The closest place to get a signal was over the ridge of a large hill about 2 miles away. We drove out there a couple of times to check on the whereabouts of the last friend to arrive, talk to our respective husbands and kids before bedtime and (me only) forward on half a dozen work related emails to my line manager / husband because I'm on holiday thank you very much I love you.

Ah....
No internet.
No phone line.
No interruptions.
Just friends.
Eating and talking and laughing and being reminded about what made us friends in the first place.

This may sound idyllic to some, and for the most part it totally was, but I am practical and think about things like being able to alert the emergency services in the event of one of us waking at 3 in the morning with crushing chest pain, which given that more than half of us are now over the age of 40 is becoming more of a statistical possibility.

Thankfully this didn't happen and no such assistance was needed. But it did make me think how reliant I am on technology, how I am online a little more often than is probably healthy and the hypocrisy involved in trying to police my adolescent son's dependence on Minecraft when I don't cope too well without email over a long weekend.

WooWooWoo: When does security and sense of self become unhealthily linked to the presence of wifi? And is the answer to this in any way related to missing the sound of Siri's proper voice since the last upgrade?


Am testing this out by leaving the house today for 5 days WITHOUT my lap top. Like on purpose- I didn't just forget it.

I am not strong enough to do this cold turkey thing alone though, so am going with my husband and kids and 2 other families and their kids and my phone (with international calls, texts and data roaming for £4.99/day).

Baby steps.

17 Mar 2014

Facedown

Have recently started this Bible in a year plan, as I've never read through the whole book before. I've attempted it on a few occasions but always got bogged down among bloody animals or a minor prophet.

Am really enjoying it this time. The readings are divided up into chunks from different sections so we hop around a bit. There's stuff in there that I'm reading for the very first time, things I vaguely remember from ages ago but have forgotten the details of, stories I am very familiar with and enjoy reading again and again and other things that confuse me so I end up googling them - like laws about compulsory side burns or avoiding sex during menstruation.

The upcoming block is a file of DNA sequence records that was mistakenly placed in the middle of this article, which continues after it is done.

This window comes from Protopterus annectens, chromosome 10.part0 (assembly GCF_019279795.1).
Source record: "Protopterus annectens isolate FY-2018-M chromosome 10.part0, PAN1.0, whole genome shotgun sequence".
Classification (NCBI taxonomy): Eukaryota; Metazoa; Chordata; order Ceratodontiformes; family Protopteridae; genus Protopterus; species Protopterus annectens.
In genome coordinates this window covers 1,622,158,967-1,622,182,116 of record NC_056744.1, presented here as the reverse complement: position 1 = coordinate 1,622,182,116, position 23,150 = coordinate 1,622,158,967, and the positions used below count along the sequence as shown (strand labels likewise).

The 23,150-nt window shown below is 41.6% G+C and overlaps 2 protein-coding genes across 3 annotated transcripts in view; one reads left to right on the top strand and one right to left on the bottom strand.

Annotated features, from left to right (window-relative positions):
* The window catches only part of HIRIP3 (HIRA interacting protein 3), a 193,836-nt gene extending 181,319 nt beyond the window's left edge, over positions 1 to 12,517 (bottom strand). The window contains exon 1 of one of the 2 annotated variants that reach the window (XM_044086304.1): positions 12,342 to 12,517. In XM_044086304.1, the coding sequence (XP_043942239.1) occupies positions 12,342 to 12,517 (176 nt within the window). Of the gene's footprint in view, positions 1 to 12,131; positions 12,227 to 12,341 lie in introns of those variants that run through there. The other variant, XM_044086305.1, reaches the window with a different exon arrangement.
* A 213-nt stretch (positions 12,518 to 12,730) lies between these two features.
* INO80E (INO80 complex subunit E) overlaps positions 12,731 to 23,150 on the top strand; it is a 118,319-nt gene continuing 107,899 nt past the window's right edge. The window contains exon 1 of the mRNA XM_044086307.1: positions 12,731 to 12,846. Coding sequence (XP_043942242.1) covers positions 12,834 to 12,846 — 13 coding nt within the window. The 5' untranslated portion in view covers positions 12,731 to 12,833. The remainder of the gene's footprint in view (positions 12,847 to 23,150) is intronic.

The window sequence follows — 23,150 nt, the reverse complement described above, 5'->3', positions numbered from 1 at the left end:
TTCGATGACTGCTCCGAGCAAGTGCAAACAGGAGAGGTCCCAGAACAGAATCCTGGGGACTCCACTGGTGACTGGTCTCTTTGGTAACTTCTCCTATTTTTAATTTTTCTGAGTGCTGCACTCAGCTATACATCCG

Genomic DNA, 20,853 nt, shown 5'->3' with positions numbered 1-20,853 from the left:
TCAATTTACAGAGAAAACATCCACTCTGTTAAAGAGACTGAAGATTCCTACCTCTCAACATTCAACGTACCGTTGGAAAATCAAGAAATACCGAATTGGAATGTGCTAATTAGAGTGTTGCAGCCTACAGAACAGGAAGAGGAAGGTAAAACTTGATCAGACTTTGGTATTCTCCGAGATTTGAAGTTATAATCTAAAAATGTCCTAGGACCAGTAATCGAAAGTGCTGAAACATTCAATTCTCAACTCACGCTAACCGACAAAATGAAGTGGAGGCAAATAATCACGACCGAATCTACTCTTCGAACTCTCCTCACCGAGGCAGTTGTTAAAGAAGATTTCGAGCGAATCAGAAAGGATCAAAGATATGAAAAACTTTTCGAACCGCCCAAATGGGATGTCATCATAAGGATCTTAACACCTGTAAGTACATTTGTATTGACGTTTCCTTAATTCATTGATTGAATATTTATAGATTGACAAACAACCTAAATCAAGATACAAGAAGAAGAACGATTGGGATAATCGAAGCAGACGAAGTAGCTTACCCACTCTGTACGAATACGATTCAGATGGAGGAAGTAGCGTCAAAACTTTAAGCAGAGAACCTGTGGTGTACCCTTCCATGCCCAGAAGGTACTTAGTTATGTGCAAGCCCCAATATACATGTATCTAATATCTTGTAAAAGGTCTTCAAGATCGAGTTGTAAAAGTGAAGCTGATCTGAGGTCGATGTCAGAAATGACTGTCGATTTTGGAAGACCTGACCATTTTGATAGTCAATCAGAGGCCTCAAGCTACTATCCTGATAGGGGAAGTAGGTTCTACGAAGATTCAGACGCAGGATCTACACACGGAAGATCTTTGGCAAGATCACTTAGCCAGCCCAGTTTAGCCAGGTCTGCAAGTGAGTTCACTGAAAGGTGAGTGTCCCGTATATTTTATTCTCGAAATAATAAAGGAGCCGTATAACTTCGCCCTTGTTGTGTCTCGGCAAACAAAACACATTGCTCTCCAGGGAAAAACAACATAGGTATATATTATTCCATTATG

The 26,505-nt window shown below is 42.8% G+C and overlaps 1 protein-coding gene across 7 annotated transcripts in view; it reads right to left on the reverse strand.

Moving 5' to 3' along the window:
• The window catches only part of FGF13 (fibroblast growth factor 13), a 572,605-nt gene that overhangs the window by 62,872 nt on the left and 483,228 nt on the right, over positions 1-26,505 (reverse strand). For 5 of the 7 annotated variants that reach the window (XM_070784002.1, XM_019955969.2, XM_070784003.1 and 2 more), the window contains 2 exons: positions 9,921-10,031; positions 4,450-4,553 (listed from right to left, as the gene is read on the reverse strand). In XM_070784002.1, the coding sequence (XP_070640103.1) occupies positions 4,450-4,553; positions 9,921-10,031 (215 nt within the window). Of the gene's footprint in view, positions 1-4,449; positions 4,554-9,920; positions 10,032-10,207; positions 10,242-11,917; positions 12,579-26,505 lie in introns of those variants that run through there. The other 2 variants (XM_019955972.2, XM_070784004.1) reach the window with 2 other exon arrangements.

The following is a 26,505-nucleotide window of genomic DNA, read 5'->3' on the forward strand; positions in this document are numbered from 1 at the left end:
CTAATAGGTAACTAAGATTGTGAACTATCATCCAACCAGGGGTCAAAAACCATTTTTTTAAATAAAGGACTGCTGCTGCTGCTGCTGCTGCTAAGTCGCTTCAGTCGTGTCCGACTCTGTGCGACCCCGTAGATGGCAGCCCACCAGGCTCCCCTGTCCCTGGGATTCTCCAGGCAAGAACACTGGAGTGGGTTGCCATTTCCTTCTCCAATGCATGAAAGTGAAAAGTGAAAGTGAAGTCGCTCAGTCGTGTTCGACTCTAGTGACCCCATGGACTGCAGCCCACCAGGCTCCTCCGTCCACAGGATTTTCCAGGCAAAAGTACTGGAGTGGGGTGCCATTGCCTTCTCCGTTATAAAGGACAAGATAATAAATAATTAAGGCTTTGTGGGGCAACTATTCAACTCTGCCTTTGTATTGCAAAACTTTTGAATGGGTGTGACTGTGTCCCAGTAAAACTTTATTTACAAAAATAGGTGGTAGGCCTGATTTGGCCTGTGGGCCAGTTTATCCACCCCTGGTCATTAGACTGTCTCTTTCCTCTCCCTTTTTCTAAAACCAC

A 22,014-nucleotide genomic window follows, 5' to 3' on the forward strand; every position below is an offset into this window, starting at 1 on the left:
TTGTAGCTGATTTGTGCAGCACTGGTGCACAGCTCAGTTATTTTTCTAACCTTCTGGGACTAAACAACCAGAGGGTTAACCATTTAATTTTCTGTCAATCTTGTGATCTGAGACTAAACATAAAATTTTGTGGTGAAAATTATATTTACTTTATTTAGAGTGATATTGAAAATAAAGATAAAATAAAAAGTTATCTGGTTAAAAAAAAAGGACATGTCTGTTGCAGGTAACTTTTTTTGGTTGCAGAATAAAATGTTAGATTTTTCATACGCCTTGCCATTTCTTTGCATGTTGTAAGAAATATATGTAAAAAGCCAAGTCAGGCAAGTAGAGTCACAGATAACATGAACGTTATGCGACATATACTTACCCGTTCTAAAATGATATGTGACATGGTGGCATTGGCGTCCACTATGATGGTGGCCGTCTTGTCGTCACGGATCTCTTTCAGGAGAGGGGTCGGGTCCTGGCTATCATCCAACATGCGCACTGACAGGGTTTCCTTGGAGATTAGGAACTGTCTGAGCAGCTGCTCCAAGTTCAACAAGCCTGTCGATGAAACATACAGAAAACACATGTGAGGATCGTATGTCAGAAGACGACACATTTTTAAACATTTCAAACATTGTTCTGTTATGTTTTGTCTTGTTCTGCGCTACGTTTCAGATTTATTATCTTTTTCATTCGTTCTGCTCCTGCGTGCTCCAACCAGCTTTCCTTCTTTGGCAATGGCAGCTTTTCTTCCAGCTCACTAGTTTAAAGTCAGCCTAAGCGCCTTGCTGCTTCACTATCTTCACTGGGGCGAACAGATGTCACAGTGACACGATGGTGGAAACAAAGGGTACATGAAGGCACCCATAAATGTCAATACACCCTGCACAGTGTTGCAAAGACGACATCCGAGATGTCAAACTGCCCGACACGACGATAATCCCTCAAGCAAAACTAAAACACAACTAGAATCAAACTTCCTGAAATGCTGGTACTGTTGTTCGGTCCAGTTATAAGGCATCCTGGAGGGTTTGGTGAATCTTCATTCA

It's an eclectic book, really.

Anyway... from a few days ago:

Psalm 24:1-10
Who may ascend the mountain of the Lord?
Who may stand in his holy place?
The one who has clean hands and a pure heart,
who does not trust in an idol or swear by a false god.

Clean hands and a pure heart.
Who can live like this?!
Really and honestly?
No one will be on their feet in God's presence.
NO one.
We'll all be hitting the deck.
Face down.
Completely humbled and overwhelmed in the proximity of holiness that hurts the eyes.

Will it be like the scene in Goldfinger where the plane flies overhead releasing nerve gas and all the soldiers below collapse to the ground as one?

Or the fainting goats - who don't actually faint but their muscles lock up when startled and they keel over and become temporarily paralysed.

I picture the whole of humanity collapsing like narcoleptics. All of us dropping like startled goats or poisoned soldiers.

Some intentionally- the ones who have loved Jesus on earth. Those who are excited and welcome his return. Sheep who know and love the shepherd.

There will be others though- who are hard of heart and refuse to acknowledge his authority- or maybe even any higher power beyond what our limited senses can know and touch and see. 

It doesn't matter- physiologically we are all the same: our muscles will seize in his presence and we will HAVE to fall to the ground and assume a position of worship anyway. Facedown, we will all look the same.

Oh dear God. Then you will separate the sheep who follow you willingly from the paralysed goats who are only bowing because their created muscles and tendons honour your presence even if the goats themselves don't.

This is sobering, frightening and thrilling all at the same time.

And makes me question all the time I waste blogging...

11 Mar 2014

Jigsaws

When a group of friends get together for food, drink and jigsaw building, the conversation can become somewhat nonsensical- primarily due to the lack of consensus re vocabulary. 

I have tried googling the correct anatomical terms for commonly shaped jigsaw pieces but can't find any. So either there are none, or they do exist but are not shared outside some secret jigsaw builders society- you know like Freemasonary or Mormonism- but for jigsaws. 

26 Feb 2014

Rock





I love rock. You know where you are with rock. What you see at one end of the bar continues right the way through, no matter where you break it or bite it. There's a consistency and knowledge of what to expect.